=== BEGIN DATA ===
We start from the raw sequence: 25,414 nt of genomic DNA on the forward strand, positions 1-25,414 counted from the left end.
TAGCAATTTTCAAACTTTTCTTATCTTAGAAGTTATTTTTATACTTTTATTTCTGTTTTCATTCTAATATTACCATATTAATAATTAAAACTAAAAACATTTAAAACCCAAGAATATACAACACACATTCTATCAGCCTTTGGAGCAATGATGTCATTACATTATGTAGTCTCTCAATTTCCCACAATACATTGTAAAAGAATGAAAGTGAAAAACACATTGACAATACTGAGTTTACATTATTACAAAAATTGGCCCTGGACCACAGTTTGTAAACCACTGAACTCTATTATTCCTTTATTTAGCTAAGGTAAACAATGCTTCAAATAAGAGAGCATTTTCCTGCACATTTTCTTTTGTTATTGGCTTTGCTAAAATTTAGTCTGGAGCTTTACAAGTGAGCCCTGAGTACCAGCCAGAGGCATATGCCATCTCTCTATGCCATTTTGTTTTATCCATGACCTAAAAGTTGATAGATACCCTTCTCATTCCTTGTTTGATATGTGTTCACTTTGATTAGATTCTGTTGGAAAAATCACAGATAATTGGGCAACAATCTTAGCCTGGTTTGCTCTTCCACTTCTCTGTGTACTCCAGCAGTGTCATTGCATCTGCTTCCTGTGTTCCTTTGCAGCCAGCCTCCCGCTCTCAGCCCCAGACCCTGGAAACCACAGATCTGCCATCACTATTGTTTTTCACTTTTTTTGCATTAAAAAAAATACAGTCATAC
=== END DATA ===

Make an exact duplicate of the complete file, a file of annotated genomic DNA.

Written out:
We start from the raw sequence: 25,414 nt of genomic DNA on the forward strand, positions 1-25,414 counted from the left end.
TAGCAATTTTCAAACTTTTCTTATCTTAGAAGTTATTTTTATACTTTTATTTCTGTTTTCATTCTAATATTACCATATTAATAATTAAAACTAAAAACATTTAAAACCCAAGAATATACAACACACATTCTATCAGCCTTTGGAGCAATGATGTCATTACATTATGTAGTCTCTCAATTTCCCACAATACATTGTAAAAGAATGAAAGTGAAAAACACATTGACAATACTGAGTTTACATTATTACAAAAATTGGCCCTGGACCACAGTTTGTAAACCACTGAACTCTATTATTCCTTTATTTAGCTAAGGTAAACAATGCTTCAAATAAGAGAGCATTTTCCTGCACATTTTCTTTTGTTATTGGCTTTGCTAAAATTTAGTCTGGAGCTTTACAAGTGAGCCCTGAGTACCAGCCAGAGGCATATGCCATCTCTCTATGCCATTTTGTTTTATCCATGACCTAAAAGTTGATAGATACCCTTCTCATTCCTTGTTTGATATGTGTTCACTTTGATTAGATTCTGTTGGAAAAATCACAGATAATTGGGCAACAATCTTAGCCTGGTTTGCTCTTCCACTTCTCTGTGTACTCCAGCAGTGTCATTGCATCTGCTTCCTGTGTTCCTTTGCAGCCAGCCTCCCGCTCTCAGCCCCAGACCCTGGAAACCACAGATCTGCCATCACTATTGTTTTTCACTTTTTTTGCATTAAAAAAAATACAGTCATAC